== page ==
Sunday, January 9, 2011

Shadeism- Unraveling the Color Barrier

With Martin Luther King's birthday around the corner it is especially difficult avoiding the topic of race these days. Everywhere I turn the issue rears its controversial head as the underground tone of America rumbles along with discontent, frustration and masked hypocrisy.

Its noise is present at the office water cooler discussed by those bemused or clueless, it is loudly pronounced on the trains by those who seek to attract attention and cause reaction, it cackles on various news programs with talk of an Administration led by a "foreign and exotic" president (to say it mildly), whose 'Kenyan' ass should be slapped silly according to certain radio personalities, and is also displayed by Tea Party activists carrying misspelled signs.

And yet... hidden underneath those obvious crimes of reason, there lies an insidious form of racism born and bred within those who seek to decry it. This filmmaker has named it 'shadeism.'

From the creator:

"This documentary short is an introduction to the issue of shadeism, the discrimination that exists between the lighter-skinned and darker-skinned members of the same community. This documentary short looks specifically at how it affects young wom[e]n within the African, Caribbean, and South Asian diasporas. Through the eyes and words of 5 young wom[e]n and 1 little girl - all females of colour - the film takes us into the thoughts and experiences of each. Overall, 'Shadeism' explores where shadeism comes from, how it directly affects us as wom[e]n of colour, and ultimately, begins to explore how we can move forward through dialogue and discussion. '

I admit, I can relate very well to the experiences of these young women, having grown up with a sister who was, and is several shades lighter than I. The unveiled reactions of others outside of my home affected me greatly as a child when they differentiated us merely by our skin color. She elicited many "oohs" and "aahs" as they fawned over her skin and hair, whereas my dimples were the only source of default admiration. I could always see the hesitation and pitiful query within their eyes- "Oh pity she didn't come out as light skinned as she..." Children see, absorb and understand more than we adults know or seemingly care to remember.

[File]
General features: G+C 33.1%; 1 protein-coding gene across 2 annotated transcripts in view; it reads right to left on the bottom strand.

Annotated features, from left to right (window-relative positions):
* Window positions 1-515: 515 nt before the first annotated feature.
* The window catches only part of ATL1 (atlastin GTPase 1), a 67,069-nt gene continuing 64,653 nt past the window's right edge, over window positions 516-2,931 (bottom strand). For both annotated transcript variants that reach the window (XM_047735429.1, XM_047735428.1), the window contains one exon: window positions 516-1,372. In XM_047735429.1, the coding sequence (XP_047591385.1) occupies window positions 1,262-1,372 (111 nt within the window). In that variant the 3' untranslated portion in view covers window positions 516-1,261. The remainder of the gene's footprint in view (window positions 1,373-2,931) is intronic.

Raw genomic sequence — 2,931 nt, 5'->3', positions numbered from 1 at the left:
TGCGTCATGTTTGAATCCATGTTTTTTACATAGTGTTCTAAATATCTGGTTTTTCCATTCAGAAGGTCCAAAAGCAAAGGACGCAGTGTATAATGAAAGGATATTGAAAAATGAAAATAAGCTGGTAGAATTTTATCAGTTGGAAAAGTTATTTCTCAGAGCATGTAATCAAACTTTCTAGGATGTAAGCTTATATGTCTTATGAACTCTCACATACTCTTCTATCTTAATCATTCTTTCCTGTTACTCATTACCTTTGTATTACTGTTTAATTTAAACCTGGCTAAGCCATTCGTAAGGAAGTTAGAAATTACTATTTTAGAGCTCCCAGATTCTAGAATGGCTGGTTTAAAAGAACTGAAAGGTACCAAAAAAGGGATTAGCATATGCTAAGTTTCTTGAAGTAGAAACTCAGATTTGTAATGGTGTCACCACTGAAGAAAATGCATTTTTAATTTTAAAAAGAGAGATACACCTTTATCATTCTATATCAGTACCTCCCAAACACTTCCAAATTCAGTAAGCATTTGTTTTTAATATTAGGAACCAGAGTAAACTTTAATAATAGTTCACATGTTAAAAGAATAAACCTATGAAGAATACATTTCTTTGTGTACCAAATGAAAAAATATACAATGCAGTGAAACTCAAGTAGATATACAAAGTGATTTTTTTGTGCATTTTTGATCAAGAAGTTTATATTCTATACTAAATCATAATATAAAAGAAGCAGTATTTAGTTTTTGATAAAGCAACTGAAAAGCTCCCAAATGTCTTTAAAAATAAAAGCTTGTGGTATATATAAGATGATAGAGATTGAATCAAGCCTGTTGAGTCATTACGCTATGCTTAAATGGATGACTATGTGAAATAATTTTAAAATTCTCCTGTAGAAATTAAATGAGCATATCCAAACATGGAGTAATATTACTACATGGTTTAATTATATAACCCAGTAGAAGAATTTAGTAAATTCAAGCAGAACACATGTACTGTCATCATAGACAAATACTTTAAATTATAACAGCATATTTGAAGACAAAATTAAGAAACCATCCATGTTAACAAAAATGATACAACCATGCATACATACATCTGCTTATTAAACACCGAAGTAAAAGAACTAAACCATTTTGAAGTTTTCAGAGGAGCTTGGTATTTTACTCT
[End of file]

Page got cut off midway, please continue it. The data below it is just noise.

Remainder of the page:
Why do we do this to ourselves and our children? Isn't there enough to battle against already?

Let's stop this now and cut the crap out.

Share your thoughts.


  1. Can't tell you how disheartening this video was. I knew we had a "shade problem" in the US, but did not have a clue that it was world-wide. Watching the 4 year old Tamil girl - who was darling - describe herself as too dark just broke my heart.

    Now, what do we do about it?

    Every young woman in that piece was lovely. How do we instill self confidence, self acceptance and pride and most of all do away with valuing first by shade? I am really discouraged to learn what a huge barrier this is for so many valuable women.

  2. Thank you for your input Webb. I think its pretty easy really, we need to stop the cycle. Parents who have experienced this, who are aware of it need to not promote it. Children are not born distinguishing by race or color. They are taught. Who teaches them? Their parents. I know we can't control the opinions outside of the household, and of those our children may be exposed to, but we need to (as parents) lay a strong foundation for them to be strong and confident in the face of it.

  3. I haven't watched the video(sound card doesn't work) but this problem makes me want to cry. I never experienced it since I'm in the middle and my darker friends either won't talk about it or it hasn't happened.

    I can see it being a bigger problem today than when I was in school. Compassion for others isn't being taught. Neither is self love.

    And you're right. Kids are taught this. But what do you expect when mom is 14, grandmom is 30 and great grandmom is 45? It becomes a cycle.

  4. @Adrienne- You've made a very insightful point and I think that one of the biggest problems with most of our youth today, regardless of the race, is that they seem to have no compassion or empathy. Thanks for your input!



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